How Turkish conspiracy theories upended life of U.S. scholar Barkey

Henri J. Barkey, an adjunct senior fellow for Middle East studies at the Council on Foreign Relations, said his entire life has been upended by the Turkish government’s unfounded accusations that he was involved in a failed military coup in 2016.

Barkey, who is also the Cohen Professor of International Relations at Lehigh University, said the Turkish authorities have formally charged and prosecuted him in absentia with no evidence. He spoke in an interview with journalist Nervana Mahmoud for Ahval’s Turkish Trends podcast series.

In July 2016, Barkey travelled to Istanbul, the place of his birth, for a workshop he had organised as the director of the Middle East Program at the Woodrow Wilson Center, a Washington D.C.-based think tank. The workshop was to be held on an island off Istanbul since the city was a convenient gathering place for scholars from the region. The participants planned to explore Middle Eastern reactions to President Barack Obama’s nuclear deal with Iran.

The attempted military coup occurred the day after the first session of the workshop. Barkey and other scholars remained a further two days at the hotel where the conference was held. Then Turkish news outlets began circulating false accusations against him.

Barkey said he believes that the reason he came under constant fire by the Turkish government and a compliant media was because of Ankara’s anger at the U.S. government, which did not condemn the coup attempt immediately.

The Turkish government were aware of his plans for Istanbul because he had told the embassy in Washington D.C. before his departure, Barkey said. Reports that emerged in the Turkish press about him in the days following the coup contained information that could only have been obtained from the authorities, such as the times he passed Turkish customs in Istanbul, he said.

“It is always convenient in Turkey to blame the U.S. for almost everything. I was a perfect tool,” he said. "I think they decided to use me as a link to the United States, because they wanted to blame the U.S. government for the coup."

Turkey saw the bloodiest coup attempt in its political history on July 15, 2016, when parts of the Turkish military launched a coordinated operation in several major cities to topple the government.

Turkey says the Gülen movement, a clandestine religious group led by U.S.-based Islamic scholar Fethullah Gülen, launched the failed putsch. The claim is denied by Gülen, who lives in self-imposed exile in Pennsylvania.

The Turkish authorities have carried out a sustained crackdown on alleged followers of Gülen and have designated the group as a terrorist organisation.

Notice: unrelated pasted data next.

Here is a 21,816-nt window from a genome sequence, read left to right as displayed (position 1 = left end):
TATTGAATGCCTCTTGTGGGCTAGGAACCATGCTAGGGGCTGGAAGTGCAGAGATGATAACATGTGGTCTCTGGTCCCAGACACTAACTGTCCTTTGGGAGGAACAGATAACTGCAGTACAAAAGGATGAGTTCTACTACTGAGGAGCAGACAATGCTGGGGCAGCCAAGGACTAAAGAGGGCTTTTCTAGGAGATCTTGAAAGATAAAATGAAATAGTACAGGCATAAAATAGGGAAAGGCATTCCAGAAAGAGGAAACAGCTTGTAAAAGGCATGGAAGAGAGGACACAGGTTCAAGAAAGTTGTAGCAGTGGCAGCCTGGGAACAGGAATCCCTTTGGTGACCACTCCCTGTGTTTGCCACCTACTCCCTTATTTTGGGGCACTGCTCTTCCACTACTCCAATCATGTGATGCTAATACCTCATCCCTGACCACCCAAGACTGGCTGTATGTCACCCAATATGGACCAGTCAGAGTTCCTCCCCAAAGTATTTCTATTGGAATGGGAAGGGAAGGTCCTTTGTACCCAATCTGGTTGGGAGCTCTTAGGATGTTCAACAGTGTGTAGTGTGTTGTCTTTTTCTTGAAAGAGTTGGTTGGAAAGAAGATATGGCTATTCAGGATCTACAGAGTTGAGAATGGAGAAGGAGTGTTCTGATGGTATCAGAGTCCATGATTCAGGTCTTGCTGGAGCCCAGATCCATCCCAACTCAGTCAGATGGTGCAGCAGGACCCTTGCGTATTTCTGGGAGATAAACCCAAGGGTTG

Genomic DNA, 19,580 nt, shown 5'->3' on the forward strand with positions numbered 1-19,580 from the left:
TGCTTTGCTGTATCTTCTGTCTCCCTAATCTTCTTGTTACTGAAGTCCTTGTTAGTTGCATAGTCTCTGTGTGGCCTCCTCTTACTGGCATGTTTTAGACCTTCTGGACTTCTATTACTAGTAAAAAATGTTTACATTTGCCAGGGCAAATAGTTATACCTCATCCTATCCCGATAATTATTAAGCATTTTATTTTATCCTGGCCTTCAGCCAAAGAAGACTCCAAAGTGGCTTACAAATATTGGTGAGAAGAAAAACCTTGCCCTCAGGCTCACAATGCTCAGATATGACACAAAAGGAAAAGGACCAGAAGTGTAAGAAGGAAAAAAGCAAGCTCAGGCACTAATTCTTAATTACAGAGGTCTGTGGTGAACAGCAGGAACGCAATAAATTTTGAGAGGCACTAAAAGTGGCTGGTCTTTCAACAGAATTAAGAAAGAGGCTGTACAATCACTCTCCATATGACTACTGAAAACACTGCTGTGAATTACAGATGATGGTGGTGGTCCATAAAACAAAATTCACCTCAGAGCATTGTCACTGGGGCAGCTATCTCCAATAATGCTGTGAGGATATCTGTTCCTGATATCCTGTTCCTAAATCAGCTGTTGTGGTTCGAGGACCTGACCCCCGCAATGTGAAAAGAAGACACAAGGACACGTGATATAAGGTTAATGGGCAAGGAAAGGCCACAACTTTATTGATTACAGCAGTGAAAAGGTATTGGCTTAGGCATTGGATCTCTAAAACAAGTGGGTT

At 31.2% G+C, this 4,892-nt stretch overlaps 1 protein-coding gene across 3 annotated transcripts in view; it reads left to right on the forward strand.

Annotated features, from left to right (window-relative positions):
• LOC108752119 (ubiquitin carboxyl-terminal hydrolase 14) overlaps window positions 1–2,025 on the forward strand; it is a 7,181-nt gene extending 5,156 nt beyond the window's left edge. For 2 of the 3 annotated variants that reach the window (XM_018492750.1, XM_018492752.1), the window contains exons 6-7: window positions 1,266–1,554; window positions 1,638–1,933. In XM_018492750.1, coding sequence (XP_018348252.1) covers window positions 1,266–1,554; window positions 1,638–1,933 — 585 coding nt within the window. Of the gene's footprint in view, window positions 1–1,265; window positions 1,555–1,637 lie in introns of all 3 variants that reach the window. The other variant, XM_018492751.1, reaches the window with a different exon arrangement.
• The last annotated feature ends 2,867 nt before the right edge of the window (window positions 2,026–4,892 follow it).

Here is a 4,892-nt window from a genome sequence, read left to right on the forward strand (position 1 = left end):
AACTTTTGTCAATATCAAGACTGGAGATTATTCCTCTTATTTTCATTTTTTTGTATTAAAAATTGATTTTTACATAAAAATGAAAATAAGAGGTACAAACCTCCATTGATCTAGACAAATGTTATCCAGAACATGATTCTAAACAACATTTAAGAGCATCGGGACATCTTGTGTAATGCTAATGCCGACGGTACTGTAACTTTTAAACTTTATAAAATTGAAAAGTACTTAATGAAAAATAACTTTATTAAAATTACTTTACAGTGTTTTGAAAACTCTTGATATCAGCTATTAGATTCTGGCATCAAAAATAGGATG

Barkey said he has been accused of the crime partly due to a chance meeting with the now imprisoned philanthropist and businessman Osman Kavala. Barkey said he bumped into Kavala at an Istanbul restaurant a day or two after the coup attempt and had a quick conversation standing up. The Turkish authorities then accused him and Kavala of cooperating in the plot against the government.

Kavala has spent more than four years in jail without a conviction for crimes he says he did not commit. The European Court of Human Rights (ECHR), along with the United States and many European countries, have called for his immediate release, saying his rights to liberty have been abused.

At the time when Barkey was first accused of the crimes, Kavala was being tried for masterminding nationwide anti-government demonstrations called the Gezi Park protests, which erupted in Istanbul in 2013. When his initial trial collapsed because of lack of evidence, the authorities then asserted that Kavala had conspired with Barkey to plot the coup.

Barkey said that the chance encounter with Kavala prompted the Turkish authorities to connect Kavala to Barkey. But the government would have found another reason to hold Kavala in prison due to Erdogan’s deep hatred of him, he said.

Barkey said he was disappointed when he was refused support from various politicians and institutions including the Woodrow Wilson Center, where he worked for several years as a director of the Middle East Program.

“It could have been mitigated,” he said. Furthermore, Barkey said he lost many friends and professional contacts in Turkey. He underlined that people in Turkey were afraid because they could be arrested even because of their social media posts.

(The story was updated with comments from Barkey in the sixth and seventh paragraphs.)

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